Ahmad Shah Durrani

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Ahmad Shah Durrani : biography

1722 – 16 October 1772

Rise of the Sikhs in the Punjab

During the Third Battle of Panipat between Marathas and Ahmad Shah, The Sikhs did not support either side and decided to sitback and see what would happen. The exception was Ala Singh of Patiala, who sided with the Afghans and was actually being granted and crowned the first Sikh Maharajah at the Sikh holy temple.

The victory at Panipat was the high point of Ahmad Shah’s and Afghan power, this situation was not to last long; the empire soon began to unravel. As early as by the end of 1761, the Sikhs had begun to rebel in much of the Punjab. In 1762, Ahmad Shah crossed the passes from Afghanistan for the sixth time to crush the Sikhs. He assaulted Lahore and Amritsar. Within two years, the Sikhs rebelled again, and he launched another campaign against them in 1764, resulting in an even battle. During his 8th invasion of India, the Sikhs vacated Lahore, but faced Abdali’s army and general, Jahan Khan. The fear of his Indian territory falling to the Sikhs continued to obsess the Durrani’s mind and he let out another campaign against Sikhs towards the close of 1766, which was his eighth invasion into India.

Commander in the Afsharid military

Nader Shah favoured Ahmad Shah not only because he came from a well respected noble Afghan family but also due to his handsome features as well as both being Khorasanians. Ahmad Shah proved himself in Nader Shah’s service and was promoted from a personal attendant (yasāwal) to command a cavalry of Abdali tribesmen. He quickly rose to command a cavalry contingent estimated at four thousand strong,Griffiths, John. C (2001) Afghanistan: A History of Conflict p12 composed chiefly of Abdalis, in the service of the Shah on his invasion of India.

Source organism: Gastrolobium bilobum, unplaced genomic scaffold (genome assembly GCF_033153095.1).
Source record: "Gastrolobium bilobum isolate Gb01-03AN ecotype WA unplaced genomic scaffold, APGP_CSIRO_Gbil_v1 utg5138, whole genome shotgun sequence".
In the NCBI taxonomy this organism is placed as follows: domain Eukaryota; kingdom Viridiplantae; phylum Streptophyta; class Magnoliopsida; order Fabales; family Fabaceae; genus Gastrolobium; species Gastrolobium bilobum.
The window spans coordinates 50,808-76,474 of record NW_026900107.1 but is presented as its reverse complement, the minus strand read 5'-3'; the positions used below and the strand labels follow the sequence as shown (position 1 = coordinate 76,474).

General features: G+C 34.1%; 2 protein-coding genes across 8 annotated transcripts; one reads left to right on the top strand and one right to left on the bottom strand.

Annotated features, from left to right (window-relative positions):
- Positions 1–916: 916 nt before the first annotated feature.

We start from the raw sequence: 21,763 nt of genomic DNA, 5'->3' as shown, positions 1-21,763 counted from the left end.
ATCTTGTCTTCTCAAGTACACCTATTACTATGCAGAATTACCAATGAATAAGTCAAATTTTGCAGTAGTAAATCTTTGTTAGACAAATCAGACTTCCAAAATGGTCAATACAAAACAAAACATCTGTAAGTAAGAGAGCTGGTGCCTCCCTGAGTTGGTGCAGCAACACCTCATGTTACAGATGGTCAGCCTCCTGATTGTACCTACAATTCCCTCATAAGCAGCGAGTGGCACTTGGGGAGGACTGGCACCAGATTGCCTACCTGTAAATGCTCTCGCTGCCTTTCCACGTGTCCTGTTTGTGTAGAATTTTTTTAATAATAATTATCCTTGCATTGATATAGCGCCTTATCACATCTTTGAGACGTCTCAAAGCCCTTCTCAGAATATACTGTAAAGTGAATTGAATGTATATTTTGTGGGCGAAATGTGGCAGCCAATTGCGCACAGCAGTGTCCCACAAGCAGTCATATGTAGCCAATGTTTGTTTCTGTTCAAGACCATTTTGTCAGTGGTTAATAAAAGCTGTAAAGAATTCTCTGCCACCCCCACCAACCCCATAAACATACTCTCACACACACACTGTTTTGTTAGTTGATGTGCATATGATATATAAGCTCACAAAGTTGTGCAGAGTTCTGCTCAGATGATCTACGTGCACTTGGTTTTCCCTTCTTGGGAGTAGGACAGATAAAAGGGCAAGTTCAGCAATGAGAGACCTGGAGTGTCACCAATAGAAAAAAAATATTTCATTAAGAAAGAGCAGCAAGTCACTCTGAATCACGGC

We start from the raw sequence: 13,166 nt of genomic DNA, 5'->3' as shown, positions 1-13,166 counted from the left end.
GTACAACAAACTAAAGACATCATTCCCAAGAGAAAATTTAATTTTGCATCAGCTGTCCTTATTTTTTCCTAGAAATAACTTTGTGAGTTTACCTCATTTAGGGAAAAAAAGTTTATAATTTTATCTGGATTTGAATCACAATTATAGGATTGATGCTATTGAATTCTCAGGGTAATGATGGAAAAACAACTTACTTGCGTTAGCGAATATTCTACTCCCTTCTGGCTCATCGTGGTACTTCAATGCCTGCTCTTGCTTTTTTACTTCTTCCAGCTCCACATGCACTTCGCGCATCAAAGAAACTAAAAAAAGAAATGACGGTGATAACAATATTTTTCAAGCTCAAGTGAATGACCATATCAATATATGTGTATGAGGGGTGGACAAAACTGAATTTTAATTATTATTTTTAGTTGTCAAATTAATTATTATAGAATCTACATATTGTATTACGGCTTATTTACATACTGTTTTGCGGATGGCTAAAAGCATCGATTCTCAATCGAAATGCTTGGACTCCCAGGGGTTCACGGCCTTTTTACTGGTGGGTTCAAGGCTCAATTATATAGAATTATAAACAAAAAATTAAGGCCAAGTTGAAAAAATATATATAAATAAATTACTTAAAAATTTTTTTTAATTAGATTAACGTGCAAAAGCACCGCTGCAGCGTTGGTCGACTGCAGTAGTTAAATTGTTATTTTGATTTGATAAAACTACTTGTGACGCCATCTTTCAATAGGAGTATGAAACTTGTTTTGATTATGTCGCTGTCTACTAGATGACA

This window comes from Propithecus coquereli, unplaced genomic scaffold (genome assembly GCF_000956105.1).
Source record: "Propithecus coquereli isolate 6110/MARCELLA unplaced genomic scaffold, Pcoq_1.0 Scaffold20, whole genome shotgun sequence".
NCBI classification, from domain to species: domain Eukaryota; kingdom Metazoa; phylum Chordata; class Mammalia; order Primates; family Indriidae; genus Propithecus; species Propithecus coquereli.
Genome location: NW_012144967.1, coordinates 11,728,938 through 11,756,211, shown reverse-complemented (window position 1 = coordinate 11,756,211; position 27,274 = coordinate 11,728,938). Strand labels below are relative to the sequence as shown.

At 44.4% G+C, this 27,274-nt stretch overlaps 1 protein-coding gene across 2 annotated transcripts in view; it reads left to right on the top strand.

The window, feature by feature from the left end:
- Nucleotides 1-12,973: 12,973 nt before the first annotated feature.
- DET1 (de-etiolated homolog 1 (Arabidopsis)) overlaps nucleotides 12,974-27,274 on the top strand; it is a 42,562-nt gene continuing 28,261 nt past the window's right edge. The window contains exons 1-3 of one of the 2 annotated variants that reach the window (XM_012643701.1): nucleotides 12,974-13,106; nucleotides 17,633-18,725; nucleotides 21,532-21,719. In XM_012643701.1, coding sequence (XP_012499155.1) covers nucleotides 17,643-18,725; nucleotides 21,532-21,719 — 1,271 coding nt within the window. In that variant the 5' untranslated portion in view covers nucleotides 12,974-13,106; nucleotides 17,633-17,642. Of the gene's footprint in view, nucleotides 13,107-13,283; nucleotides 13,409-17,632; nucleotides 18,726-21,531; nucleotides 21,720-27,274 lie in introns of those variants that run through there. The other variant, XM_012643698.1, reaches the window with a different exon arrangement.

Popular history has it that the brilliant but megalomaniac Nader Shah could see the talent in his young commander. Later on, according to Pashtun legend, it is said that in Delhi Nader Shah summoned Ahmad Shah, and said, "Come forward Ahmad Abdali. Remember Ahmad Khan Abdali, that after me the Kingship will pass on to you.Singer, Andre (1983) Lords of the Khyber. The story of the North West Frontier "Nader Shah used to say in admiration that he had not met in Iran, Turan, and Hindustan any man of such laudable talents as Ahmad Abdali possessed.", by Jaywant D. Joglekar, pg. 81. Lulu.com, 2006. ISBN 1-8472-8302-0

Nader Shah’s rule abruptly ended in June 1747 when he was assassinated by his own guards. The guards involved in the assassination did so secretly so as to prevent the Abdalis from coming to their King’s rescue. However, Ahmad Shah was told that Nader Shah had been killed by one of his wives. Despite the danger of being attacked, the Abdali contingent led by Ahmad Shah rushed either to save Nader Shah or to confirm what happened. Upon reaching the King’s tent, they were only to see Nader Shah’s body and severed head. Having served him so loyally, the Abdalis wept at having failed their leader,Olaf Caroe, The Pathans (1981 reprint) and headed back to Kandahar. On their way back to Kandahar, the Abdalis had decided that Ahmad Shah would be their new leader, and already began calling him as Ahmad Shah.